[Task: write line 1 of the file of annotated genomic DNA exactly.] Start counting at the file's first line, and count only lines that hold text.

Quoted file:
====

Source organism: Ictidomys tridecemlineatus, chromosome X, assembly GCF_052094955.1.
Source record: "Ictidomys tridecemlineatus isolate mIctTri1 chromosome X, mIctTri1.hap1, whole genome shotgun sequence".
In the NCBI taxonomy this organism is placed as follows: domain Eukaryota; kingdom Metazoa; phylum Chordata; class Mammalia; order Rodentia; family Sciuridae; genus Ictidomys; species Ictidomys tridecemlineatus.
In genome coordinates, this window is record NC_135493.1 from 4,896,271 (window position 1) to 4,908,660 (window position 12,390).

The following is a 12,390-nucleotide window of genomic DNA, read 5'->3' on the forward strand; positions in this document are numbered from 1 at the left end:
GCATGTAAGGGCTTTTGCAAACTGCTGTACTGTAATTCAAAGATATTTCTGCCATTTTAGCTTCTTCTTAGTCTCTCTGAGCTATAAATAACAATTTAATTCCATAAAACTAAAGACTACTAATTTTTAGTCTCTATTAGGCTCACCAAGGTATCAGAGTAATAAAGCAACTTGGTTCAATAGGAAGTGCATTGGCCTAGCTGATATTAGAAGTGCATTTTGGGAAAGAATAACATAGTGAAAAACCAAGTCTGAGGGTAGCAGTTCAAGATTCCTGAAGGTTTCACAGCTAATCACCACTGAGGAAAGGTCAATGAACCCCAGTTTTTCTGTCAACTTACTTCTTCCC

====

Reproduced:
Source organism: Ictidomys tridecemlineatus, chromosome X, assembly GCF_052094955.1.